Website University of Alabama at Birmingham
Multiple fully funded postdoctoral fellowships are available in the laboratories of Dr. Karen Gamble and Dr. Erik Roberson to study circadian disruption in Alzheimer’s disease (one position in each laboratory). Both positions are focused on the basis of circadian variation in AD-related hyperexcitability and interneuron dysfunction. Both labs are funded by the NIH, and the Roberson lab has additional funding from the Bluefield Project to Cure FTD and the Alzheimer’s Drug Discovery Foundation.
Candidates must possess a Ph.D. or equivalent degree and should be highly motivated, creative, and productive, with excellent oral and written communication skills and a strong publication record. Experience with mouse models is important, and expertise with chemogenetics/optogenetics, in vivo assessment of neuronal activity, such as EEG, is particularly desirable.
Please send your CV and statement of research interests to Dr. Gamble (email@example.com) or Dr. Roberson (firstname.lastname@example.org). The names of three references would be helpful, but references will not be contacted until after initial discussions with the candidate.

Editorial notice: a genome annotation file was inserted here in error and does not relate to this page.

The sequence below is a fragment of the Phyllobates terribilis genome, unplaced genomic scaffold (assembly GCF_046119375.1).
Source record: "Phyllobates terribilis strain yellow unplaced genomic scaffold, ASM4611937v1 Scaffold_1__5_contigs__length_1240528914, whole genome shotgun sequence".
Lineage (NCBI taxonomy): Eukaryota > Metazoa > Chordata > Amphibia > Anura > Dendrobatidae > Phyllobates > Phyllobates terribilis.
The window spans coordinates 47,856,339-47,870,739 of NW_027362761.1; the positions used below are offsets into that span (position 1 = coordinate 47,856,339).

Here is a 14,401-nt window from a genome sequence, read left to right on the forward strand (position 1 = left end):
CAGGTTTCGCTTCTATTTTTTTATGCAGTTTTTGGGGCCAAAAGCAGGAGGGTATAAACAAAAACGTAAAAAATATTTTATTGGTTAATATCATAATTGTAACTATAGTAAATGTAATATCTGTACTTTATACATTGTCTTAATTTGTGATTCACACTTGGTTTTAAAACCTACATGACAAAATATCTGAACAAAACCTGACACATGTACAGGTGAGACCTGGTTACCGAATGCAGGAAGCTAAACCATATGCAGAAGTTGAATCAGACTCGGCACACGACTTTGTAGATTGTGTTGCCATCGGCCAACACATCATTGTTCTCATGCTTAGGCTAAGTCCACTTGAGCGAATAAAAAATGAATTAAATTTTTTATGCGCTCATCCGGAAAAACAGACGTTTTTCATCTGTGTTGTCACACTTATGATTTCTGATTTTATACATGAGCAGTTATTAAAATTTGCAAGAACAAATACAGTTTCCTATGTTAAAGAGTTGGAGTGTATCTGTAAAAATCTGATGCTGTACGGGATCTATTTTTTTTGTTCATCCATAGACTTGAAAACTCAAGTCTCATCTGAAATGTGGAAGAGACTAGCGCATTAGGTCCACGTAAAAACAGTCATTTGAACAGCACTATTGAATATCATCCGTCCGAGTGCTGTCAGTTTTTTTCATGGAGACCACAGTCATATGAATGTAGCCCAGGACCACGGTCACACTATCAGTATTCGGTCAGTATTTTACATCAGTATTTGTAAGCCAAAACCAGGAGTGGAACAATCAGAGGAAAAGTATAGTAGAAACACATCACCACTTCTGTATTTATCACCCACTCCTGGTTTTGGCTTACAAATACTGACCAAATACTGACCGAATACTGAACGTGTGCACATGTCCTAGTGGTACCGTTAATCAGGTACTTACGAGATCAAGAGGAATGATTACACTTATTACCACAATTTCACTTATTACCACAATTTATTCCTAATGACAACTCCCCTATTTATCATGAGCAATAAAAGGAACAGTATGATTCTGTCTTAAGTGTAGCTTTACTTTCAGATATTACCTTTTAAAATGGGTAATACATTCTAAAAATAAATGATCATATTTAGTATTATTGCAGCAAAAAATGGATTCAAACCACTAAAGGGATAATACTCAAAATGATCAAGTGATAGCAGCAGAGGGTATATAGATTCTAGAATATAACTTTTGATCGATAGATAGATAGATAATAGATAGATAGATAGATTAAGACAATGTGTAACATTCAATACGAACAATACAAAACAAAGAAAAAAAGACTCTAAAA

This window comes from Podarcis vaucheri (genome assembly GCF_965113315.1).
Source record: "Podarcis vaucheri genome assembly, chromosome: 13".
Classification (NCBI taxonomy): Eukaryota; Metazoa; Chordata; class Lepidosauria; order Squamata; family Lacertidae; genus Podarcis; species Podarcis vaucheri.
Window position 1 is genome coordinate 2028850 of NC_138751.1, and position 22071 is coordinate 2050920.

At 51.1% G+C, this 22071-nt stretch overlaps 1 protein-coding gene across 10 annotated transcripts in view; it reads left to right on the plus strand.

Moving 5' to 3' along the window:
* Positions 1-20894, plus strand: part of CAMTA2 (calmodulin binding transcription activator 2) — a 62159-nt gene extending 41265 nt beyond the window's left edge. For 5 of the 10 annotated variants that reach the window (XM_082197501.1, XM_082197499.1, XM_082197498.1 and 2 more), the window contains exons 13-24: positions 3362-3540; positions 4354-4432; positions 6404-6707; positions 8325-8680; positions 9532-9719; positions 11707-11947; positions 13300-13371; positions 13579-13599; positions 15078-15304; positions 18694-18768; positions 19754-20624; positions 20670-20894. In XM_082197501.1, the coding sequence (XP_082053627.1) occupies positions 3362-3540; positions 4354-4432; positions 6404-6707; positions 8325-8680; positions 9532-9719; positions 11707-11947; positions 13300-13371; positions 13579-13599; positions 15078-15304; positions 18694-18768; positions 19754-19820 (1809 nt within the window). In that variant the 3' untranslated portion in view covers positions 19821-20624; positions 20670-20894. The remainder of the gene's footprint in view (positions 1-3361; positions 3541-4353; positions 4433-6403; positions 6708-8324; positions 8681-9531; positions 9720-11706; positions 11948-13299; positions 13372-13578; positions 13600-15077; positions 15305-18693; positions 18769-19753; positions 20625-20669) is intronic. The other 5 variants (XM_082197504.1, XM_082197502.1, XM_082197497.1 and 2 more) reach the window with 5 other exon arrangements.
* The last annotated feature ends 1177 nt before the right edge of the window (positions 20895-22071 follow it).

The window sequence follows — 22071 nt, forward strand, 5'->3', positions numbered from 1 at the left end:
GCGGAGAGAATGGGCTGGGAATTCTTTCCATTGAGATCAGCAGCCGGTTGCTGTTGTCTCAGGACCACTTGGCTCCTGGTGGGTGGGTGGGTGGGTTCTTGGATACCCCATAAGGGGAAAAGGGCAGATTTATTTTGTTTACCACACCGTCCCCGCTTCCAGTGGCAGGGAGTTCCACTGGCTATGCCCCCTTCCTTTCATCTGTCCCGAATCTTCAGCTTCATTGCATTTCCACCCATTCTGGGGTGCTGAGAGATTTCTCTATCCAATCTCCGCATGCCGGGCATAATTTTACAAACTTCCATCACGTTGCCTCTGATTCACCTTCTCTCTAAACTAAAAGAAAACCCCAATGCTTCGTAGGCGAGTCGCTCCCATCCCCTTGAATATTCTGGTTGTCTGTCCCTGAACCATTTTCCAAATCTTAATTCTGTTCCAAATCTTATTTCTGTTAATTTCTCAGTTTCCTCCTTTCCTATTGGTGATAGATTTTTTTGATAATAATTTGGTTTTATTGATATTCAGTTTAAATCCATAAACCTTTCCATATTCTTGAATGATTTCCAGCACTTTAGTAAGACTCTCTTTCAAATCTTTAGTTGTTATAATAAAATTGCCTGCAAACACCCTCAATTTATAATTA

The University of Alabama at Birmingham is ranked in the top 10 among public universities for NIH funding. A broad and collegial environment for neuroscience research is facilitated by the UAB Comprehensive Neuroscience Center, a network of over 200 basic, translational and clinical faculty from 23 departments. Neurodegeneration is a particular strength spanning both basic and clinic research.
UAB is an Equal Opportunity/Affirmative Action Employer committed to fostering a diverse, equitable and family-friendly environment in which all faculty and staff can excel and achieve work/life balance irrespective of ethnicity, gender, faith, gender identity and expression as well as sexual orientation. UAB also encourages applications from individuals with disabilities and veterans.